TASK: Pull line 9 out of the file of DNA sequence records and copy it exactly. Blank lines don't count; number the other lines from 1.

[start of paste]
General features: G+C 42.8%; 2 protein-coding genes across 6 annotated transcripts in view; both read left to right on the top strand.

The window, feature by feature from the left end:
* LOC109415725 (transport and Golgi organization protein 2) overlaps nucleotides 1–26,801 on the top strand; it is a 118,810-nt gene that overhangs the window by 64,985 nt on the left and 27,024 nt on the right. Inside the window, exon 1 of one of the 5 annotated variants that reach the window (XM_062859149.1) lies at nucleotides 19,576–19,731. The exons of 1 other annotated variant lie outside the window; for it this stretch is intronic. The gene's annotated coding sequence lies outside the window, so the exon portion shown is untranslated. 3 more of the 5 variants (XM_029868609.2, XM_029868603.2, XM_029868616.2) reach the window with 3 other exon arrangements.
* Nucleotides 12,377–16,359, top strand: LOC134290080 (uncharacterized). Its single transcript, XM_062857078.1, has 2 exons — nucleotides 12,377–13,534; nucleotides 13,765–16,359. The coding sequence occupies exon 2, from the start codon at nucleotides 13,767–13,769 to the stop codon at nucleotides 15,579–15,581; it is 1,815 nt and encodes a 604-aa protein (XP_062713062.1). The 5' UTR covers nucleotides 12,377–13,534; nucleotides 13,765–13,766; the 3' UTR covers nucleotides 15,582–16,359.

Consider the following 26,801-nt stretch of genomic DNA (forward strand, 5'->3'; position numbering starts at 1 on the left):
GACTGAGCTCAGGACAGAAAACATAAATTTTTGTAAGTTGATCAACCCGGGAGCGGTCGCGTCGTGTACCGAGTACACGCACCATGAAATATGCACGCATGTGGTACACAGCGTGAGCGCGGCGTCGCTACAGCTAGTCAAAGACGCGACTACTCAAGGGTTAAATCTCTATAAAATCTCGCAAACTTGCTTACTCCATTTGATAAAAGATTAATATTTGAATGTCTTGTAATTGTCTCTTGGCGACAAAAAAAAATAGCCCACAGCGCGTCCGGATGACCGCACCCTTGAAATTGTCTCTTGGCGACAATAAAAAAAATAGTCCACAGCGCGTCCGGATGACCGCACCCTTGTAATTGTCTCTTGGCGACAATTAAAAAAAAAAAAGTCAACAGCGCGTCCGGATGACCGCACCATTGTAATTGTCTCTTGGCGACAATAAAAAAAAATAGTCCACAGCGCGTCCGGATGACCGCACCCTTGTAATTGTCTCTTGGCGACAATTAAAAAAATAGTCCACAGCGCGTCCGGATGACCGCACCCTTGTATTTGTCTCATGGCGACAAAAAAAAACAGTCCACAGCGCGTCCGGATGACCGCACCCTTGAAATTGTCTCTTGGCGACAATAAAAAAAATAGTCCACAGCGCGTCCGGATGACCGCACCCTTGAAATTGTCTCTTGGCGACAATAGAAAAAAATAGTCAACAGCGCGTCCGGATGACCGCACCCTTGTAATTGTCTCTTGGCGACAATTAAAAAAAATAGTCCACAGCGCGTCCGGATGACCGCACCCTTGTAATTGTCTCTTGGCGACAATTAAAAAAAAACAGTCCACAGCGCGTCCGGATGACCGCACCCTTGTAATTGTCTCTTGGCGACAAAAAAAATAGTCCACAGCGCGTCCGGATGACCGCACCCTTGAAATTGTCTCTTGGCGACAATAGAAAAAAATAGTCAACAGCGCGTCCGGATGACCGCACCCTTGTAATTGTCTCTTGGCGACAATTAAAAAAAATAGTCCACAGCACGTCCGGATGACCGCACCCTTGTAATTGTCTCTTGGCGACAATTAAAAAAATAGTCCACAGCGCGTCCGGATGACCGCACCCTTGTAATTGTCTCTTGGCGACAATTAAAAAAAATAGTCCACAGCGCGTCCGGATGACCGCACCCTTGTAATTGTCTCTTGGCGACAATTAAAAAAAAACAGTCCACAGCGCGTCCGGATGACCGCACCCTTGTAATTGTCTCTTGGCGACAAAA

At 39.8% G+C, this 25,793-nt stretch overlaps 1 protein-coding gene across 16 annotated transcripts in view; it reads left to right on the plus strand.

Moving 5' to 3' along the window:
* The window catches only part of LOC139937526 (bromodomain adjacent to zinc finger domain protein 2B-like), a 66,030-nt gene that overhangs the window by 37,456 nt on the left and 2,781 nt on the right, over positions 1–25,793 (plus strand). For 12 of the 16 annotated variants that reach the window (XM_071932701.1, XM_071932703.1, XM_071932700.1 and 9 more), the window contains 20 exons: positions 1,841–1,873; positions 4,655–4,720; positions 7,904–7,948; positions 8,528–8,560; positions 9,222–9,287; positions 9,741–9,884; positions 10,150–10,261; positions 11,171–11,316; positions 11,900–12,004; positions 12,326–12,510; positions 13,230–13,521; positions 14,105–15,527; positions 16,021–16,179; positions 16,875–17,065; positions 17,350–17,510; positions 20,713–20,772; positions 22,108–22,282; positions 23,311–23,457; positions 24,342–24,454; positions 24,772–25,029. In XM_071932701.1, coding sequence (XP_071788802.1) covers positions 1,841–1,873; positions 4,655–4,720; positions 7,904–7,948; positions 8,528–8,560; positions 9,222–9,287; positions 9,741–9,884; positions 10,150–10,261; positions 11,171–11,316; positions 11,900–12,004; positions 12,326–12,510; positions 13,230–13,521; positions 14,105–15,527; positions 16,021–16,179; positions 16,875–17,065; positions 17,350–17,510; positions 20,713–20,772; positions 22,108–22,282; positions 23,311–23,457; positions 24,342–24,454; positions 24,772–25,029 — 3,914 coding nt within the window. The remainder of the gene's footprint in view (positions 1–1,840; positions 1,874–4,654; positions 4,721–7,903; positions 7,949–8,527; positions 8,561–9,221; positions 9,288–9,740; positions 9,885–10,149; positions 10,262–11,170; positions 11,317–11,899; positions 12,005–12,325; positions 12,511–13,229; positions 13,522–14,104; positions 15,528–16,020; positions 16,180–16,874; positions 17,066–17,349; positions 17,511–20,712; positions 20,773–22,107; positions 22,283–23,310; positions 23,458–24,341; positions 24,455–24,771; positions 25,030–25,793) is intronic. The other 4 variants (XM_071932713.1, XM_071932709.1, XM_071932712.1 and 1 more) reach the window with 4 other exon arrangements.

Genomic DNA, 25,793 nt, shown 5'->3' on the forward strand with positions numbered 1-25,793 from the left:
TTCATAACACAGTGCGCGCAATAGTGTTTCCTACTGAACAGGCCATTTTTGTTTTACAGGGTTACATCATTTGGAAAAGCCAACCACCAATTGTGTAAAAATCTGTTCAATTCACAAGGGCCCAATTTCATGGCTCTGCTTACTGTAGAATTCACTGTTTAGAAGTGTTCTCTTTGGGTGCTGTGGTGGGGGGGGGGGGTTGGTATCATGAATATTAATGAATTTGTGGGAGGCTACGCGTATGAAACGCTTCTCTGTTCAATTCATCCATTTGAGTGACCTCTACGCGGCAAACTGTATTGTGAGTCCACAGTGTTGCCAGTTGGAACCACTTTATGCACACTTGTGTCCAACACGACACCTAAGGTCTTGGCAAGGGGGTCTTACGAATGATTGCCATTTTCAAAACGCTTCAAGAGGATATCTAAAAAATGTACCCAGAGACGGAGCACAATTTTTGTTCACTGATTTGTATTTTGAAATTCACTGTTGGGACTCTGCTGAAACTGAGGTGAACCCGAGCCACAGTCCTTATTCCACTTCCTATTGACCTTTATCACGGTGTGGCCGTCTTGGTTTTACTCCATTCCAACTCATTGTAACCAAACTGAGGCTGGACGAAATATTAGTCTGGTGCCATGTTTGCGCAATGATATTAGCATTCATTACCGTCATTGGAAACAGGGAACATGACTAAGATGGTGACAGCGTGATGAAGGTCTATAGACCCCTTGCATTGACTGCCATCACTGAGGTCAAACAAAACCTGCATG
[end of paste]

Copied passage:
* The window catches only part of LOC139937526 (bromodomain adjacent to zinc finger domain protein 2B-like), a 66,030-nt gene that overhangs the window by 37,456 nt on the left and 2,781 nt on the right, over positions 1–25,793 (plus strand). For 12 of the 16 annotated variants that reach the window (XM_071932701.1, XM_071932703.1, XM_071932700.1 and 9 more), the window contains 20 exons: positions 1,841–1,873; positions 4,655–4,720; positions 7,904–7,948; positions 8,528–8,560; positions 9,222–9,287; positions 9,741–9,884; positions 10,150–10,261; positions 11,171–11,316; positions 11,900–12,004; positions 12,326–12,510; positions 13,230–13,521; positions 14,105–15,527; positions 16,021–16,179; positions 16,875–17,065; positions 17,350–17,510; positions 20,713–20,772; positions 22,108–22,282; positions 23,311–23,457; positions 24,342–24,454; positions 24,772–25,029. In XM_071932701.1, coding sequence (XP_071788802.1) covers positions 1,841–1,873; positions 4,655–4,720; positions 7,904–7,948; positions 8,528–8,560; positions 9,222–9,287; positions 9,741–9,884; positions 10,150–10,261; positions 11,171–11,316; positions 11,900–12,004; positions 12,326–12,510; positions 13,230–13,521; positions 14,105–15,527; positions 16,021–16,179; positions 16,875–17,065; positions 17,350–17,510; positions 20,713–20,772; positions 22,108–22,282; positions 23,311–23,457; positions 24,342–24,454; positions 24,772–25,029 — 3,914 coding nt within the window. The remainder of the gene's footprint in view (positions 1–1,840; positions 1,874–4,654; positions 4,721–7,903; positions 7,949–8,527; positions 8,561–9,221; positions 9,288–9,740; positions 9,885–10,149; positions 10,262–11,170; positions 11,317–11,899; positions 12,005–12,325; positions 12,511–13,229; positions 13,522–14,104; positions 15,528–16,020; positions 16,180–16,874; positions 17,066–17,349; positions 17,511–20,712; positions 20,773–22,107; positions 22,283–23,310; positions 23,458–24,341; positions 24,455–24,771; positions 25,030–25,793) is intronic. The other 4 variants (XM_071932713.1, XM_071932709.1, XM_071932712.1 and 1 more) reach the window with 4 other exon arrangements.